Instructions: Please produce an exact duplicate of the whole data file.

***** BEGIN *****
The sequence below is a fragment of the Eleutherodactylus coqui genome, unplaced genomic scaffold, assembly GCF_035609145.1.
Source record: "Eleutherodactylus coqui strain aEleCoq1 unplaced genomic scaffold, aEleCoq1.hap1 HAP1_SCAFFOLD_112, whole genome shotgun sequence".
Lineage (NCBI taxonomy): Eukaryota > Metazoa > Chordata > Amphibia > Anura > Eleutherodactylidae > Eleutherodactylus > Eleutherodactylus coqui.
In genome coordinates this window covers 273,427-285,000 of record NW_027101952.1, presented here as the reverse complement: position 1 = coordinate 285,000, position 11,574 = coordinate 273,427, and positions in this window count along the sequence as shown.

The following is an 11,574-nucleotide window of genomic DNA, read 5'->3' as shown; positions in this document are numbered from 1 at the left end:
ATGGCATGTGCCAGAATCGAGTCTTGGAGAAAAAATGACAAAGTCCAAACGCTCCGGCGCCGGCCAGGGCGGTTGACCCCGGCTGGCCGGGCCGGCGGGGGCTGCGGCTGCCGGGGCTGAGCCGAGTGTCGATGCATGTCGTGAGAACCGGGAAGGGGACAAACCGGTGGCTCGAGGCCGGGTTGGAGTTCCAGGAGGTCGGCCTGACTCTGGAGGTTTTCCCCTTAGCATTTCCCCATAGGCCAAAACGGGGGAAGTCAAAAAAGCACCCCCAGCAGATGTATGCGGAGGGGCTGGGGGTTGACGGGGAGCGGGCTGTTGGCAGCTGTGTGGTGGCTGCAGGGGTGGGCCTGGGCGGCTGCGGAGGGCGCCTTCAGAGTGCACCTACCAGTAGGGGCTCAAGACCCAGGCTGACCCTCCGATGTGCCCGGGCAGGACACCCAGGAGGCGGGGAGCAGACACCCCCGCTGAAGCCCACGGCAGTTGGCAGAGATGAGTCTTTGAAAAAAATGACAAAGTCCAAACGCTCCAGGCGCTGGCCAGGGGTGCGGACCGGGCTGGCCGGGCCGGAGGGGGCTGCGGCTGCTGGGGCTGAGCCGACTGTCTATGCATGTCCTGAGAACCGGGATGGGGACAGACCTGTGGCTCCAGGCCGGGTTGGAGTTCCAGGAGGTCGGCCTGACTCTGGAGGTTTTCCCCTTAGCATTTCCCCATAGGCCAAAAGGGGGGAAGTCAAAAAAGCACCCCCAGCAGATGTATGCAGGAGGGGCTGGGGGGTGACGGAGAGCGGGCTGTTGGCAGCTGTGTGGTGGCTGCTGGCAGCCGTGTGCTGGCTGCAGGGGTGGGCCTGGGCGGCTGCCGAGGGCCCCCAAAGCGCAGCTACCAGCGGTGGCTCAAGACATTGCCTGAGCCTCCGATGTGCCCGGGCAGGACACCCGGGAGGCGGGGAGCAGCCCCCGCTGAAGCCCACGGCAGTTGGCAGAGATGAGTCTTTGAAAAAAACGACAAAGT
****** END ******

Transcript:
The sequence below is a fragment of the Eleutherodactylus coqui genome, unplaced genomic scaffold, assembly GCF_035609145.1.
Source record: "Eleutherodactylus coqui strain aEleCoq1 unplaced genomic scaffold, aEleCoq1.hap1 HAP1_SCAFFOLD_112, whole genome shotgun sequence".
Lineage (NCBI taxonomy): Eukaryota > Metazoa > Chordata > Amphibia > Anura > Eleutherodactylidae > Eleutherodactylus > Eleutherodactylus coqui.
In genome coordinates this window covers 273,427-285,000 of record NW_027101952.1, presented here as the reverse complement: position 1 = coordinate 285,000, position 11,574 = coordinate 273,427, and positions in this window count along the sequence as shown.

The following is an 11,574-nucleotide window of genomic DNA, read 5'->3' as shown; positions in this document are numbered from 1 at the left end:
ATGGCATGTGCCAGAATCGAGTCTTGGAGAAAAAATGACAAAGTCCAAACGCTCCGGCGCCGGCCAGGGCGGTTGACCCCGGCTGGCCGGGCCGGCGGGGGCTGCGGCTGCCGGGGCTGAGCCGAGTGTCGATGCATGTCGTGAGAACCGGGAAGGGGACAAACCGGTGGCTCGAGGCCGGGTTGGAGTTCCAGGAGGTCGGCCTGACTCTGGAGGTTTTCCCCTTAGCATTTCCCCATAGGCCAAAACGGGGGAAGTCAAAAAAGCACCCCCAGCAGATGTATGCGGAGGGGCTGGGGGTTGACGGGGAGCGGGCTGTTGGCAGCTGTGTGGTGGCTGCAGGGGTGGGCCTGGGCGGCTGCGGAGGGCGCCTTCAGAGTGCACCTACCAGTAGGGGCTCAAGACCCAGGCTGACCCTCCGATGTGCCCGGGCAGGACACCCAGGAGGCGGGGAGCAGACACCCCCGCTGAAGCCCACGGCAGTTGGCAGAGATGAGTCTTTGAAAAAAATGACAAAGTCCAAACGCTCCAGGCGCTGGCCAGGGGTGCGGACCGGGCTGGCCGGGCCGGAGGGGGCTGCGGCTGCTGGGGCTGAGCCGACTGTCTATGCATGTCCTGAGAACCGGGATGGGGACAGACCTGTGGCTCCAGGCCGGGTTGGAGTTCCAGGAGGTCGGCCTGACTCTGGAGGTTTTCCCCTTAGCATTTCCCCATAGGCCAAAAGGGGGGAAGTCAAAAAAGCACCCCCAGCAGATGTATGCAGGAGGGGCTGGGGGGTGACGGAGAGCGGGCTGTTGGCAGCTGTGTGGTGGCTGCTGGCAGCCGTGTGCTGGCTGCAGGGGTGGGCCTGGGCGGCTGCCGAGGGCCCCCAAAGCGCAGCTACCAGCGGTGGCTCAAGACATTGCCTGAGCCTCCGATGTGCCCGGGCAGGACACCCGGGAGGCGGGGAGCAGCCCCCGCTGAAGCCCACGGCAGTTGGCAGAGATGAGTCTTTGAAAAAAACGACAAAGT